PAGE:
2

W. G. BADE, H. G. DALES, Z. A. LYKOVA

i.e., I2 = 0. (However, in certain cases, results obtained in the singular case lead to

results in the more general, nilpotent, case in which In — 0 for some n € N.) Second, the

cohomology theory as applied to Banach algebras requires the a priori assumption that

the short exact sequence J2 ^ e admissible; i.e., that the closed ideal / be complemented

in the Banach algebra 21 as a Banach space. In general, there is no reason for such a short

exact sequence to be admissible; we describe a counter-example in §1. However, in the case

where J is a finite-dimensional ideal in 21, the sequence J2 1S automatically admissible.

Further, we can reduce the case of the strong splitting of an arbitrary finite-dimensional

extension to that of singular, finite-dimensional extensions (see Theorem 1.8), and so the

cohomology theory gives the full story in the case of strong splittings of finite-dimensional

extensions; if A is commutative, we can even reduce to one-dimensional extensions (see

Theorem 4.4). In general, the question of the algebraic splitting of finite-dimensional

extensions of a Banach algebra is more difficult because there appears to be no reduction

to the singular case, but we can obtain such a reduction in the case of finite-dimensional

extensions of commutative Banach algebras. However, in this context, there is certainly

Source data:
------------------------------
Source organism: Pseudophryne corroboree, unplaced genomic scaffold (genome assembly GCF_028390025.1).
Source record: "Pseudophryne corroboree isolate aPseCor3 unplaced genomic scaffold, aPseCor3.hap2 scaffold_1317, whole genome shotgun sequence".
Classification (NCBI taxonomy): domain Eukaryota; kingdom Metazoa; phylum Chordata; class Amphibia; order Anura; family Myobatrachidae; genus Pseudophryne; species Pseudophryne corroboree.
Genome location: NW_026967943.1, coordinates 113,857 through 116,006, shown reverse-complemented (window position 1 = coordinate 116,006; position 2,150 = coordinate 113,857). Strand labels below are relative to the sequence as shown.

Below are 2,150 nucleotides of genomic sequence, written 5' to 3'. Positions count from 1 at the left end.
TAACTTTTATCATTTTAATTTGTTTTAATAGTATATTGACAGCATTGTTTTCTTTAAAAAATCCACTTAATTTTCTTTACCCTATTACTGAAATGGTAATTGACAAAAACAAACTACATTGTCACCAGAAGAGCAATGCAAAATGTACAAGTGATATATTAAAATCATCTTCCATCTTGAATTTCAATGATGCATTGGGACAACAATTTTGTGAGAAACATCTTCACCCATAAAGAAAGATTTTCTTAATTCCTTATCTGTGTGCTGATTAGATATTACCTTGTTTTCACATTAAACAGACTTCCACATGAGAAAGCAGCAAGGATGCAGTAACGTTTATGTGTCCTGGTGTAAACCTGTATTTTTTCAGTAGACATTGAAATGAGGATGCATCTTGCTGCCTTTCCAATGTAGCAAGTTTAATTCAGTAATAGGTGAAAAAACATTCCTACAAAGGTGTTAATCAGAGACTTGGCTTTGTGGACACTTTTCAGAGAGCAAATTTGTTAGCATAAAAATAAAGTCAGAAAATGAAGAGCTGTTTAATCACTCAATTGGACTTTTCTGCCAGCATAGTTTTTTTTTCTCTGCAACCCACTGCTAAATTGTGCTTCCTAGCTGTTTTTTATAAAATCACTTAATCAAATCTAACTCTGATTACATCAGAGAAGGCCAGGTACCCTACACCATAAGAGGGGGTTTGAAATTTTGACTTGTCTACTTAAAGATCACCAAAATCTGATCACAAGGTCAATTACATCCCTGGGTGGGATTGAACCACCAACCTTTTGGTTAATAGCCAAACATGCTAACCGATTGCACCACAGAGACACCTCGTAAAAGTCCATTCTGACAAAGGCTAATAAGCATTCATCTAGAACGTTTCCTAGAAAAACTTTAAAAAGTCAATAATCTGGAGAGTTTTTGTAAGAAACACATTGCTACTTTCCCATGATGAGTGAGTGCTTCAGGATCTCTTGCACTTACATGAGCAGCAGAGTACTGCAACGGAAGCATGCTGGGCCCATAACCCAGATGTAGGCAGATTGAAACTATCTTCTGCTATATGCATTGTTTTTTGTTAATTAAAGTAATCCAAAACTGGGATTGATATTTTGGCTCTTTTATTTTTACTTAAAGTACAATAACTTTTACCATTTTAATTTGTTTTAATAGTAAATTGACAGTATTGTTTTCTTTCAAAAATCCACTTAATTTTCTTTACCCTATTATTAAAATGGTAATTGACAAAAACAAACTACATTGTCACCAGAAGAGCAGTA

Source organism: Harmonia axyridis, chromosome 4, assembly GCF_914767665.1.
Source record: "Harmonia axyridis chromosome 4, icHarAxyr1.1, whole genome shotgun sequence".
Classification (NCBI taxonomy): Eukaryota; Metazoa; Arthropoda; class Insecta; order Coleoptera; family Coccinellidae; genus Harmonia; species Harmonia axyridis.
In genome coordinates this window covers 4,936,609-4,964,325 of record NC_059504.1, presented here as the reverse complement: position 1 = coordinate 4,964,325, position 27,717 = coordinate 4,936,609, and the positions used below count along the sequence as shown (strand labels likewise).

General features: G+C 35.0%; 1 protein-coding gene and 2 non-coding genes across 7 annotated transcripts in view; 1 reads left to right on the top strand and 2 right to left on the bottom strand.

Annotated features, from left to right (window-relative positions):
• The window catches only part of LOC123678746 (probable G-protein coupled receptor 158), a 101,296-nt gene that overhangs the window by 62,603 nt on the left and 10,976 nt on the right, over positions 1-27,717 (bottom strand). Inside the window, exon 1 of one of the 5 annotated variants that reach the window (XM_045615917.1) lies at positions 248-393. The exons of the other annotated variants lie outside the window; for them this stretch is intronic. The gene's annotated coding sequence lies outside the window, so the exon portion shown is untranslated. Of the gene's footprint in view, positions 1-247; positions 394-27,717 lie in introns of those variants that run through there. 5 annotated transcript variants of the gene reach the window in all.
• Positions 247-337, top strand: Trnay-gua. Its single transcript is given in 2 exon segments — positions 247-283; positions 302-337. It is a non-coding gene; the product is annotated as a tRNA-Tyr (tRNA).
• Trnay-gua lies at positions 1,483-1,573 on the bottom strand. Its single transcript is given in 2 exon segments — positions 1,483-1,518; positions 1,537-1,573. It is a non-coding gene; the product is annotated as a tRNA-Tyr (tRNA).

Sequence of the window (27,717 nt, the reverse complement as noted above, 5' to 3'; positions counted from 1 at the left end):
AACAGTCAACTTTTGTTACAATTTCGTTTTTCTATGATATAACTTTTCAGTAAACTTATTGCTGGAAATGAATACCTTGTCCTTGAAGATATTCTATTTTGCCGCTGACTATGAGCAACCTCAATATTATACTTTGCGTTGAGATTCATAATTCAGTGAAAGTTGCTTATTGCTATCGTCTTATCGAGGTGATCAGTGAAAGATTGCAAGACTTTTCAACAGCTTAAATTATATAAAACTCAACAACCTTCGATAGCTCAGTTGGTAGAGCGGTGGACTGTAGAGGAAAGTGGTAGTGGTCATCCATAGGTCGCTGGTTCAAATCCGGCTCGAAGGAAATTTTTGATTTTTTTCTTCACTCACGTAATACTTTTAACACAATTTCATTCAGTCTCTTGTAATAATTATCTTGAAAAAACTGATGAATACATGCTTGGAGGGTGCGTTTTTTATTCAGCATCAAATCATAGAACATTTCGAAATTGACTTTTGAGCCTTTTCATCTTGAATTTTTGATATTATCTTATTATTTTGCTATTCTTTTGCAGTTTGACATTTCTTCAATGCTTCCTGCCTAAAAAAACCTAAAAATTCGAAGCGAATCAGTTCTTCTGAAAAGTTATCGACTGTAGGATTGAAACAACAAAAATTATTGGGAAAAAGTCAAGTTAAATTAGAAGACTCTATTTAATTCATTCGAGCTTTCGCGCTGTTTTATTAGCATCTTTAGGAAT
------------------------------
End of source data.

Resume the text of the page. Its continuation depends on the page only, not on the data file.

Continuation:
no reduction of the finite-dimensional, singular case to that of one-dimensional extensions.

The seminal results connecting the theory of Wedderburn decompositions of Banach

algebras with the second Banach cohomology groups were given by Professor H. Kamowitz

in 1962. Later the theory of Wedderburn decompositions of Banach algebras was further

developed somewhat independently by the Moscow school led by Professor A. Ya. Helem-

skii and by certain Western authors, particularly Professor B. E. Johnson of Newcastle,

England. (More details of the history of our subject are given later in this introduction.)

In fact, the existing results in the literature are rather scattered; to give a full picture of

the subject, we have tried to collect these scattered results for ease of future reference,

and occasionally we have given a proof of existing theorems.

The second part of this chapter introduces our notation and formulates more precisely

the questions which we wish to consider; it also gives some elementary reductions, and

summarizes some earlier work.

In Chapter 2, we shall define the cohomology groups

H2(A,E), H2(A,E),

and

H2(A,E), and explain their role in our theory. The question whether or not the fact

that H2(A, E) = {0} implies that H2(A,E) = {0} is related to the question of when

the existence of an algebraic splitting implies that there is a strong splitting; we define

intertwining maps, and draw attention to their significant role in the theory. It is a very

relevant question for us to determine when all intertwining maps from a Banach algebra

A into a Banach ^4-bimodule E are automatically continuous.

Chapter 3 is devoted to a discussion of the question when we can deduce the existence

of a strong splitting of an extension from that of an algebraic splitting; we shall give a

variety of examples. The results obtained allow us to exhibit extensions of many standard

Banach algebras such that the extension does not split even algebraically.

In Chapter 4, we shall concentrate on finite-dimensional extensions, and obtain some

theorems giving sufficient conditions for all finite-dimensional extensions of a given Ba-